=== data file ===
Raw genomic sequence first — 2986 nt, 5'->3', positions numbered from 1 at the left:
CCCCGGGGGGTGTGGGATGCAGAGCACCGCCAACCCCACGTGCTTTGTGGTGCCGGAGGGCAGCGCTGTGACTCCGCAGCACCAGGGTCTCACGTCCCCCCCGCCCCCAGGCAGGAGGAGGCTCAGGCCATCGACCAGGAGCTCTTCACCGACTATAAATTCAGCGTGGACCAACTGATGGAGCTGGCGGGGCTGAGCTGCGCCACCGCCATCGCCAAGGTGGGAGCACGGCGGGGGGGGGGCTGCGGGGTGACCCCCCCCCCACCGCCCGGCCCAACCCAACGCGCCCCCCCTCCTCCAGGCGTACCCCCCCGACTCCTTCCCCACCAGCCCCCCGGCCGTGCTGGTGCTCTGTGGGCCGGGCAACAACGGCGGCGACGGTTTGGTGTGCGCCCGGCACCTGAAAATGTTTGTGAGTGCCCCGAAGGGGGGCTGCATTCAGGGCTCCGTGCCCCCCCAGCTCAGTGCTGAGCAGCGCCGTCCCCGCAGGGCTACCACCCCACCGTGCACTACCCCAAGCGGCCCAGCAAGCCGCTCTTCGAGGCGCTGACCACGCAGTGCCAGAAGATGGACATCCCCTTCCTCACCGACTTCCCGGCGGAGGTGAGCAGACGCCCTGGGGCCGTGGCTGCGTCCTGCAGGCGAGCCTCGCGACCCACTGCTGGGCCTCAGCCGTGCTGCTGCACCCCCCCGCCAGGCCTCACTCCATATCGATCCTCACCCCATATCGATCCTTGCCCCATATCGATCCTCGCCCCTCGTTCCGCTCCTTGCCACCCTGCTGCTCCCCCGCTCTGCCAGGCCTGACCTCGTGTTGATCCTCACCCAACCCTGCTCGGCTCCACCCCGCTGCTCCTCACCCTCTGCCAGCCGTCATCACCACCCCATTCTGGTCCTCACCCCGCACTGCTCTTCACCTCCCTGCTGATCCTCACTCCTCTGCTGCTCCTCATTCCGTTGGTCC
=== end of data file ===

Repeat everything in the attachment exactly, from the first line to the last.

Raw genomic sequence first — 2986 nt, 5'->3', positions numbered from 1 at the left:
CCCCGGGGGGTGTGGGATGCAGAGCACCGCCAACCCCACGTGCTTTGTGGTGCCGGAGGGCAGCGCTGTGACTCCGCAGCACCAGGGTCTCACGTCCCCCCCGCCCCCAGGCAGGAGGAGGCTCAGGCCATCGACCAGGAGCTCTTCACCGACTATAAATTCAGCGTGGACCAACTGATGGAGCTGGCGGGGCTGAGCTGCGCCACCGCCATCGCCAAGGTGGGAGCACGGCGGGGGGGGGGCTGCGGGGTGACCCCCCCCCCACCGCCCGGCCCAACCCAACGCGCCCCCCCTCCTCCAGGCGTACCCCCCCGACTCCTTCCCCACCAGCCCCCCGGCCGTGCTGGTGCTCTGTGGGCCGGGCAACAACGGCGGCGACGGTTTGGTGTGCGCCCGGCACCTGAAAATGTTTGTGAGTGCCCCGAAGGGGGGCTGCATTCAGGGCTCCGTGCCCCCCCAGCTCAGTGCTGAGCAGCGCCGTCCCCGCAGGGCTACCACCCCACCGTGCACTACCCCAAGCGGCCCAGCAAGCCGCTCTTCGAGGCGCTGACCACGCAGTGCCAGAAGATGGACATCCCCTTCCTCACCGACTTCCCGGCGGAGGTGAGCAGACGCCCTGGGGCCGTGGCTGCGTCCTGCAGGCGAGCCTCGCGACCCACTGCTGGGCCTCAGCCGTGCTGCTGCACCCCCCCGCCAGGCCTCACTCCATATCGATCCTCACCCCATATCGATCCTTGCCCCATATCGATCCTCGCCCCTCGTTCCGCTCCTTGCCACCCTGCTGCTCCCCCGCTCTGCCAGGCCTGACCTCGTGTTGATCCTCACCCAACCCTGCTCGGCTCCACCCCGCTGCTCCTCACCCTCTGCCAGCCGTCATCACCACCCCATTCTGGTCCTCACCCCGCACTGCTCTTCACCTCCCTGCTGATCCTCACTCCTCTGCTGCTCCTCATTCCGTTGGTCC